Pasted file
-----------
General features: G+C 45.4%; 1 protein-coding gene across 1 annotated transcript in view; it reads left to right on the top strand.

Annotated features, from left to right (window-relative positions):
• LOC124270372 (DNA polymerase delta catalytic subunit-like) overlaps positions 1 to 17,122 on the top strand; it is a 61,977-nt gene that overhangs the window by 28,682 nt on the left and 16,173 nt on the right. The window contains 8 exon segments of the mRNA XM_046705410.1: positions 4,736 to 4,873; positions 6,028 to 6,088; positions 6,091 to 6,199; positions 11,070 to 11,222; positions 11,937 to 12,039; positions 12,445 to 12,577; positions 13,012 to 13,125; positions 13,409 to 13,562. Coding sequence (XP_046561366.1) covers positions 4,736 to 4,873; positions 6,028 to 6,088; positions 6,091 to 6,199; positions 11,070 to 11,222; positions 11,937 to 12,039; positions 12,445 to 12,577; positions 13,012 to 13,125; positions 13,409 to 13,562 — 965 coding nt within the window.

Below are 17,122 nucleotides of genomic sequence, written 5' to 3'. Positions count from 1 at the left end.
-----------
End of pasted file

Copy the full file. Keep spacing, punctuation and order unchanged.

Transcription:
General features: G+C 45.4%; 1 protein-coding gene across 1 annotated transcript in view; it reads left to right on the top strand.

Annotated features, from left to right (window-relative positions):
• LOC124270372 (DNA polymerase delta catalytic subunit-like) overlaps positions 1 to 17,122 on the top strand; it is a 61,977-nt gene that overhangs the window by 28,682 nt on the left and 16,173 nt on the right. The window contains 8 exon segments of the mRNA XM_046705410.1: positions 4,736 to 4,873; positions 6,028 to 6,088; positions 6,091 to 6,199; positions 11,070 to 11,222; positions 11,937 to 12,039; positions 12,445 to 12,577; positions 13,012 to 13,125; positions 13,409 to 13,562. Coding sequence (XP_046561366.1) covers positions 4,736 to 4,873; positions 6,028 to 6,088; positions 6,091 to 6,199; positions 11,070 to 11,222; positions 11,937 to 12,039; positions 12,445 to 12,577; positions 13,012 to 13,125; positions 13,409 to 13,562 — 965 coding nt within the window.

Below are 17,122 nucleotides of genomic sequence, written 5' to 3'. Positions count from 1 at the left end.